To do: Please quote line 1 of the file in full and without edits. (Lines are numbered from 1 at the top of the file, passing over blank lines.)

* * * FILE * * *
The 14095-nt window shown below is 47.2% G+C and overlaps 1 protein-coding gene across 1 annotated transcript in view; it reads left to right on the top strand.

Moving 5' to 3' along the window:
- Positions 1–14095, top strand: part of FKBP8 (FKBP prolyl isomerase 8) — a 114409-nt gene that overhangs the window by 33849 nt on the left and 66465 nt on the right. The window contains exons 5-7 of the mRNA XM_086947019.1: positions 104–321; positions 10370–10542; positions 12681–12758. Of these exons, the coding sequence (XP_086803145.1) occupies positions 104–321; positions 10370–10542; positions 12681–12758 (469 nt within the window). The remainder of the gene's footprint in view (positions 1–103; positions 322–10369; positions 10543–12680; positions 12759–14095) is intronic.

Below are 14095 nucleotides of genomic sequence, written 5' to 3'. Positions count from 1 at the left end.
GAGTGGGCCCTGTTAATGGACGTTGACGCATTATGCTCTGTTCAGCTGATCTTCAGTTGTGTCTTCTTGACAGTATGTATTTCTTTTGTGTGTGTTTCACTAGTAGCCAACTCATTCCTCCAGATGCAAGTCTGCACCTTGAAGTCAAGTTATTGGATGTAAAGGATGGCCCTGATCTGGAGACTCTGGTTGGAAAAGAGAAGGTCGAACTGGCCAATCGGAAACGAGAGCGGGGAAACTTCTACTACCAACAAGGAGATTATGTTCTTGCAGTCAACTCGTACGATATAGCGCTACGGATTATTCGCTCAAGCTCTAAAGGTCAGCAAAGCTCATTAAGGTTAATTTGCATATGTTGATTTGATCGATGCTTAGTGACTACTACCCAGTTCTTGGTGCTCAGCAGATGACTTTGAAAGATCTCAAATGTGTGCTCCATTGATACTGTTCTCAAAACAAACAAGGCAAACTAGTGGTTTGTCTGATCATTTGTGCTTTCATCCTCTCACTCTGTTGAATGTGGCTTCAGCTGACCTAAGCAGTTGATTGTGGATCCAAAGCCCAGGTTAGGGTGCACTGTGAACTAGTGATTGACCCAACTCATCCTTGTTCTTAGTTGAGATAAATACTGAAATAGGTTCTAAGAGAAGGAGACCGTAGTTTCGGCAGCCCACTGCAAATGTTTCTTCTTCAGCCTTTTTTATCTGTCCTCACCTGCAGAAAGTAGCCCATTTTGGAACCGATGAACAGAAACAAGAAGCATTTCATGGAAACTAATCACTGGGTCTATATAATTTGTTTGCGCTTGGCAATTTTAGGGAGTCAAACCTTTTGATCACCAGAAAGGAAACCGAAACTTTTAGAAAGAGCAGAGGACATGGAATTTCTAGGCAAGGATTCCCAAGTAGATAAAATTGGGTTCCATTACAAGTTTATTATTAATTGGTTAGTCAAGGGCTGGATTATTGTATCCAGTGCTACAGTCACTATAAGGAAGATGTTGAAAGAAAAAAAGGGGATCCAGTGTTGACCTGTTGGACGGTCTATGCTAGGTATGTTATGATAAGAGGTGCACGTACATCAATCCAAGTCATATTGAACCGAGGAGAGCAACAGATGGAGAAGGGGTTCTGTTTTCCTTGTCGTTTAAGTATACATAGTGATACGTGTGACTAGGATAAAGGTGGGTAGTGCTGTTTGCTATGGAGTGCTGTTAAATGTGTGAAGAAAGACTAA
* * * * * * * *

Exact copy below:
The 14095-nt window shown below is 47.2% G+C and overlaps 1 protein-coding gene across 1 annotated transcript in view; it reads left to right on the top strand.